A patient’s Cobb angle determines condition severity: a measurement that is taken during X-ray that tells me how far out of alignment a scoliotic spine is.
The higher the Cobb angle, the more tilted the vertebrae in the curve are, and the more misaligned the spine is:
When it comes to condition type, we’re talking about different causative sources, and the most prevalent type of scoliosis is adolescent idiopathic scoliosis (AIS), diagnosed between the ages of 10 and 18.
The idiopathic designation in adolescent idiopathic scoliosis means not clearly associated with a single-known causative source; instead, idiopathic scoliosis is thought to be multifactorial, meaning caused by the combination of many variables that can vary from person to person.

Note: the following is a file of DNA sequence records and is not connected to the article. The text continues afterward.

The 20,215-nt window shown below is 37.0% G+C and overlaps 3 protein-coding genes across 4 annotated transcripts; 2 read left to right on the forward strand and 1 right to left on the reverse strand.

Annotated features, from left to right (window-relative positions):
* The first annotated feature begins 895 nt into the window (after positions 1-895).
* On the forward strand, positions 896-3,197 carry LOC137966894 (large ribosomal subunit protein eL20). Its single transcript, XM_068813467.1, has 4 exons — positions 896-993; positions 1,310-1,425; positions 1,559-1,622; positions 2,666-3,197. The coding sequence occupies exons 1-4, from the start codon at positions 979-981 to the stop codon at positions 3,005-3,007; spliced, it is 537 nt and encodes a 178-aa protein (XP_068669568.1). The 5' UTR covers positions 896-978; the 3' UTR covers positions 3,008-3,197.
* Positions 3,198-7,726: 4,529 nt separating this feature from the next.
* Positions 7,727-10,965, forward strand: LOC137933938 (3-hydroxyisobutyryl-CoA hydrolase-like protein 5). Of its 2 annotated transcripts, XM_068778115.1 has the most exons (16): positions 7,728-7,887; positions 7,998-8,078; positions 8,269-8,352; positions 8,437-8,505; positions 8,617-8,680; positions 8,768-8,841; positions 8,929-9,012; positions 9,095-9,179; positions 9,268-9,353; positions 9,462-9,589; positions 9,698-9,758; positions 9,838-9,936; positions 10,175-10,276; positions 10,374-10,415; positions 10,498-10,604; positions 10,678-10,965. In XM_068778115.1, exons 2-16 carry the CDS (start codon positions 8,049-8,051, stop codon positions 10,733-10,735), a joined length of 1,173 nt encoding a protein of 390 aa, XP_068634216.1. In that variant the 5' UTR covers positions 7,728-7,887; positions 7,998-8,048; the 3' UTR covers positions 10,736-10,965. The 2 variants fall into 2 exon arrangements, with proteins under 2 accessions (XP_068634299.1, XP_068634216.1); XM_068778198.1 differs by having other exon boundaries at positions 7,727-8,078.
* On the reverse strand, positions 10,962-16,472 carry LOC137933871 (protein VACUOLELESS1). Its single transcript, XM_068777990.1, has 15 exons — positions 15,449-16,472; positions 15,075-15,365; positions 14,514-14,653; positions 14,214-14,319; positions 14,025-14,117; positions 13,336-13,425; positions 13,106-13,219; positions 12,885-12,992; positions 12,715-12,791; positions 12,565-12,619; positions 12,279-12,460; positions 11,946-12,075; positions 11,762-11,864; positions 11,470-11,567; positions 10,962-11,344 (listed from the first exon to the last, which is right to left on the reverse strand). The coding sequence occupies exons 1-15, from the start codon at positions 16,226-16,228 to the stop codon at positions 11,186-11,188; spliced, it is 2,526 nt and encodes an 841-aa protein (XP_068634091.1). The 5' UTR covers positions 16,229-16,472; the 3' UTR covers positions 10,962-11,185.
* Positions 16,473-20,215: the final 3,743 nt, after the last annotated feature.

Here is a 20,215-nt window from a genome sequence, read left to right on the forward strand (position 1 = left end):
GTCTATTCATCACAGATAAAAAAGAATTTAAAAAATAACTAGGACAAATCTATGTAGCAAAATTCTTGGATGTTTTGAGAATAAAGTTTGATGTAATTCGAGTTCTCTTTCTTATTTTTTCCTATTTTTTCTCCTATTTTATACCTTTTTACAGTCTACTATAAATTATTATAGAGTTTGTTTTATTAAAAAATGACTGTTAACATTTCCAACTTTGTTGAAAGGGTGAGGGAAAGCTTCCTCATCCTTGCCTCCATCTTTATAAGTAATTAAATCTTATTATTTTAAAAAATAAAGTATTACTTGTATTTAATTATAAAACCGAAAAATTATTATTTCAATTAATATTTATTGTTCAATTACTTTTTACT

The majority of known scoliosis cases are idiopathic, approximately 80 percent and the remaining 20 percent are associated with clear causative sources: neuromuscular, congenital, degenerative, and traumatic scoliosis.
So when it comes to parents and caregivers of adolescents, puberty is the time to really start watching out for signs of the condition.
There was a time when school nurses across the country conducted mandatory scoliosis screening, but that has since changed, and the onus of early detection now falls on the shoulders of parents and caregivers.
This leads us to a key feature of scoliosis in general, particularly when it comes to the treatment of adolescent idiopathic scoliosis: the condition’s progressive nature.
Scoliosis is Progressive
Scoliosis is a structural and progressive spinal condition, meaning it’s in its very nature to worsen over time, especially if left untreated or not treated proactively.